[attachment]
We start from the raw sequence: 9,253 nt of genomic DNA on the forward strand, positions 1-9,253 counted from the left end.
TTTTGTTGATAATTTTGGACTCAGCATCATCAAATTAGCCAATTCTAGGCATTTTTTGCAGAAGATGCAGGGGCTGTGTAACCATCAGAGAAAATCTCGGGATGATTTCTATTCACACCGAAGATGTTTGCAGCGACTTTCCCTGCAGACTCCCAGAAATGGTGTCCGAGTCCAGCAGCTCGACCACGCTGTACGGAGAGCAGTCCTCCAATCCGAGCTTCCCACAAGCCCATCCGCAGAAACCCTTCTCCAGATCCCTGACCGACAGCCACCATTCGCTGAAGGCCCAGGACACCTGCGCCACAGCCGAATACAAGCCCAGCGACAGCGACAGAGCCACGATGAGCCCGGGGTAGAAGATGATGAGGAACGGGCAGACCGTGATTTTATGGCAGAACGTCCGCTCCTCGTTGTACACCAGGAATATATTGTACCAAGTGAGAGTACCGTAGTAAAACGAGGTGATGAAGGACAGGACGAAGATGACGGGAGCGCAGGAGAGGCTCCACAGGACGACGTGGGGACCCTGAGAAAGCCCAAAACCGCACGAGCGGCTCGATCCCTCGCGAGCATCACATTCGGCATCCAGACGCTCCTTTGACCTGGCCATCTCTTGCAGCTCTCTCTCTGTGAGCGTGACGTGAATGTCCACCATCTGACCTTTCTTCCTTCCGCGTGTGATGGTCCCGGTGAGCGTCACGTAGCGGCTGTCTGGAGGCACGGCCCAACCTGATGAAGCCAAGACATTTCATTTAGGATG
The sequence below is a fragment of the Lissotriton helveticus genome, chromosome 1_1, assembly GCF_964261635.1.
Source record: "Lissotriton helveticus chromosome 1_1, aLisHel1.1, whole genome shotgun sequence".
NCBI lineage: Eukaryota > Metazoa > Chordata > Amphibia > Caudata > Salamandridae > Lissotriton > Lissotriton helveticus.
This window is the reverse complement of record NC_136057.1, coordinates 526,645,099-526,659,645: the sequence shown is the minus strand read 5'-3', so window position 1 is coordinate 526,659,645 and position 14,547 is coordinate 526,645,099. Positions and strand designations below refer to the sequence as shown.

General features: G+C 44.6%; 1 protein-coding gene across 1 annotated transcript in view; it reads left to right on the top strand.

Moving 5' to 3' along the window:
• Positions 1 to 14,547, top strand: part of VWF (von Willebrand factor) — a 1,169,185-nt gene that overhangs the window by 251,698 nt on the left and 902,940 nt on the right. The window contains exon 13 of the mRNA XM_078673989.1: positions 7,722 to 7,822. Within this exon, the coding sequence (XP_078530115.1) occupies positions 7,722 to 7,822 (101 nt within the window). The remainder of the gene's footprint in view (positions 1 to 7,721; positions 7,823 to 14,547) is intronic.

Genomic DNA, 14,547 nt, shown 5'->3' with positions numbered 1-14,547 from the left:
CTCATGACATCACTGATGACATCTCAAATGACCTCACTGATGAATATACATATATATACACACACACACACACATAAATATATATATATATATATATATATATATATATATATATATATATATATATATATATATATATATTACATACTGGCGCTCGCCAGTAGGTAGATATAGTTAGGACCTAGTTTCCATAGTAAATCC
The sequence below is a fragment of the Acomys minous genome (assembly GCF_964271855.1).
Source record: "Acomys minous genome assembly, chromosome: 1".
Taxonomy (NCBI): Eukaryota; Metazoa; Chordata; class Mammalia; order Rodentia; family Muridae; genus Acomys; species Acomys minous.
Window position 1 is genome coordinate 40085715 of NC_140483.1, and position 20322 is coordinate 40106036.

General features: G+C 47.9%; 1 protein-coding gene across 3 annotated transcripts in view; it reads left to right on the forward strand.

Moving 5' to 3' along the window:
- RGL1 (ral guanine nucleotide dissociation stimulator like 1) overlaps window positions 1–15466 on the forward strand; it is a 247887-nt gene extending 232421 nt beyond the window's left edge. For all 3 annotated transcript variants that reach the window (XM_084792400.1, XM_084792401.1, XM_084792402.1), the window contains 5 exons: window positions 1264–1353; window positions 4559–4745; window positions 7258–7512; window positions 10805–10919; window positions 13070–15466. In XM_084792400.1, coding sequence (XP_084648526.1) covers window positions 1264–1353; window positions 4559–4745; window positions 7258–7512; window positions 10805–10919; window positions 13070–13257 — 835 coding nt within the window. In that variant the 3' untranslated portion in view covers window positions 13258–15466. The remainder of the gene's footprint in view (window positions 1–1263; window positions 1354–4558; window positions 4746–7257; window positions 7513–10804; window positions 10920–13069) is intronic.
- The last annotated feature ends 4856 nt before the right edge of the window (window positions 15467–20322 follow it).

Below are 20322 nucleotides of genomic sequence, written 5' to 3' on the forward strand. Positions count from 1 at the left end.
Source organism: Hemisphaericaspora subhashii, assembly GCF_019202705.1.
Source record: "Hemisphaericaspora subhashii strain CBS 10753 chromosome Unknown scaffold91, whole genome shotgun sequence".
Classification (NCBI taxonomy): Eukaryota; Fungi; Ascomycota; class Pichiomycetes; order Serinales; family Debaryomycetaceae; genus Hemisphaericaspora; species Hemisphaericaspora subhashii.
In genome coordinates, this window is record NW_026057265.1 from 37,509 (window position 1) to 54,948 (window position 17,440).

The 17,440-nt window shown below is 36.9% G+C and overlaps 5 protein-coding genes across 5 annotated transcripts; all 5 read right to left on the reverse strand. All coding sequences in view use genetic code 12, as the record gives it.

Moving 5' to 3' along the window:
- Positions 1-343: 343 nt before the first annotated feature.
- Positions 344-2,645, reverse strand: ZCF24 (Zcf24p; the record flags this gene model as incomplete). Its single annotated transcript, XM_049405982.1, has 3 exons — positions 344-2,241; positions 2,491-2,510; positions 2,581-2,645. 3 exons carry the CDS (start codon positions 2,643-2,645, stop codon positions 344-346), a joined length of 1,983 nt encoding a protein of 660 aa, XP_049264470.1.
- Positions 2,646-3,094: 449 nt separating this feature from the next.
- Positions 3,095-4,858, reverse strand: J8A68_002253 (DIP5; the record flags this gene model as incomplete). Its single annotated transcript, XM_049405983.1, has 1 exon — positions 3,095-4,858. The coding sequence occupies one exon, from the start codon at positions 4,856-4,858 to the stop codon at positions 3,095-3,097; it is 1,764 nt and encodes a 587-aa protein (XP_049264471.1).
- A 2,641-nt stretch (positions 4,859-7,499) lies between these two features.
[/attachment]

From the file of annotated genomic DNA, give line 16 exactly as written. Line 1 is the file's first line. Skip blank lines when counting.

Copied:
General features: G+C 47.9%; 1 protein-coding gene across 3 annotated transcripts in view; it reads left to right on the forward strand.